I feel that, after last Friday, it would be prudent to take a step back from our discussion. Let me reiterate a few things, and hopefully expand upon them. After that, I will continue the discussion.
Seven days ago a man walked into a preschool in Connecticut and murdered 26 people – Twenty were children. A debate sparked less than 24 hours later over the measures that would be needed to safeguard against such a horrific event from being repeated. As with most political debates, the discussion was almost instantly deadlocked as both sides dug in and flung prepackaged soundbites at each other.
It is from this perspective that I would like us to reconsider our writing. As I’ve said before, we are teachers, and we teach what we believe to others. Isn’t that also what the politicians are trying to do? They are use words to craft sentences. Those sentences are meant to convince and persuade (yes I know some enjoy just listening to their own voice, but lets just assume that they are serving some good). How are we any different from them?
In writing we have two choices. Either we can write much as they speak -endless facts and illustrations to prove our points through logic and reasoning – or we can attempt to convince through an alternative means: community. The second of these two options is the more effective, because we are communal people. Think about it: are you more likely to agree with someone you like, or don’t like? Does something sound more reasonable when it is coming from someone you love, or someone you have contempt for?
The reason why we must write from ourselves. We must expose our being because that is where our truth is rooted, and that is also where our persuasiveness is rooted. We cannot to change someone’s mind without first entering into community with them. As writers, that community is formed through the written bridge that we create when we expose ourselves on the pages of our story. Anything less than yourself on that page, and the bridge is not formed, and your ability to persuade is crippled.
A friend of mine (and fellow blogger) recently raised a question about this point. The question – as best as I can synthesize it – goes something like this. When we open ourselves up (like I am suggesting), then we open up that history (which is often painful) to the coloring of both our bias and the bias of others. Should we then expose ourselves with that understanding? Yes, and that is precisely the point.
The bridge between you and the reader can only be formed when the reader can see you. When they see you, they do fill your story and thoughts with their own, and the community is created. That community leads to the exchanging of ideas. It also allows you to examine yourself. Will that always be as honest and objective as you might hope? No, but then it never is. The fact still remains that your greatest tool for self reflection and persuasion rest inside of communing with others through literature. The trick is to remain honest.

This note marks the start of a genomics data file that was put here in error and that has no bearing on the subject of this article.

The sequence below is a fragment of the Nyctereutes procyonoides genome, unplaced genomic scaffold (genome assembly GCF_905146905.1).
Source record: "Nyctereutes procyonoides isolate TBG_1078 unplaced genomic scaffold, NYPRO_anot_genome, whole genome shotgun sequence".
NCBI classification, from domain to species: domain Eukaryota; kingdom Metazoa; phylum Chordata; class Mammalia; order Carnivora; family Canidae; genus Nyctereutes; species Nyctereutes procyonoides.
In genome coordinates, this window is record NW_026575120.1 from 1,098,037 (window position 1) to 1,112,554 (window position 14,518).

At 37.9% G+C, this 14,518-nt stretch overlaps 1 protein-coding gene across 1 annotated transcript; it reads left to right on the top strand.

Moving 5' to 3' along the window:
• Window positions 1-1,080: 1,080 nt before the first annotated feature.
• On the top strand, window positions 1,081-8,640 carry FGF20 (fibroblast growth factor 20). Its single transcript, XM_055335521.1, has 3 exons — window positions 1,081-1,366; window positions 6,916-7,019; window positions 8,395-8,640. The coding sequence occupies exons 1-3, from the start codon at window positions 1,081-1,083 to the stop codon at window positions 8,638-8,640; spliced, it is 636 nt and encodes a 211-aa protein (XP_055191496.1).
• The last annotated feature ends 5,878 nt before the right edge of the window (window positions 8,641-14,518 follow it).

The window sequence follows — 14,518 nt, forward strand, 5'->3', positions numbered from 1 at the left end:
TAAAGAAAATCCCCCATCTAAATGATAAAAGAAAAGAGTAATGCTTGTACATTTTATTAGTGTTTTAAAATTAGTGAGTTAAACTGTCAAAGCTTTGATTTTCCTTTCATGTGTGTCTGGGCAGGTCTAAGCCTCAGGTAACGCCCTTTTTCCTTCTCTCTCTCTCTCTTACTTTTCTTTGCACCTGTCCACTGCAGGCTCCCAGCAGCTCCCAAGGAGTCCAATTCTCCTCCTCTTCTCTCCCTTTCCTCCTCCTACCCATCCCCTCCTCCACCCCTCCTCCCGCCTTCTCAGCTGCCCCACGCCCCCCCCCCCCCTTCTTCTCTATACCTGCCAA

But our honesty has an antagonist: Fear. We are afraid of opening ourselves up to others, and we are afraid of opening ourselves to ourselves (as odd as that might seem). This restricts our voice, exposes us to the use of cliches, and weakens our lesson. We must fight against the antagonist, but first we must also learn about him. That is our purpose for today: to study our enemy, to understand why we are afraid, and what spawns from fear.
In every story, the second step for the protagonist is always to discover the opposite force; the antagonist. He or she (the protagonist) had an idea, and set out to fulfill that idea, but now they finds themselves blocked by a force traveling in the exact opposite direction. Like the protagonists of countless other stories, we had an idea, had set out on a task, and have discovered our enemy. Now we must learn about the antagonist in order to better fight him.
Fear often is born from experience, in the same way that our lesson and understanding of truth are born from experience. The reason we experience fear in the first place is because the lesson and pain are often combined. We want to avoid pain, so we attempt to avoid it. So then there are two possible directions we can travel down to arrive at the same antagonist. Either we are afraid because we have either never opened up before in our lives, or else we have, and the repercussions were extraordinarily painful.
Perhaps we haven’t been hurt yet. Our pen is resting just a fraction of an inch above the paper, ready to reveal who we really are and what we will stand for. However, we then catch sight of the splattered remains of someone else – someone who opened up – who was wrecked by the cruelty that can manifest in any human. We worry that will be us next, and fear sets in to stifle us. We hide, creating a mask by copying the works of others who “succeeded.” Over time, the mask becomes permanent, and who we were dies altogether.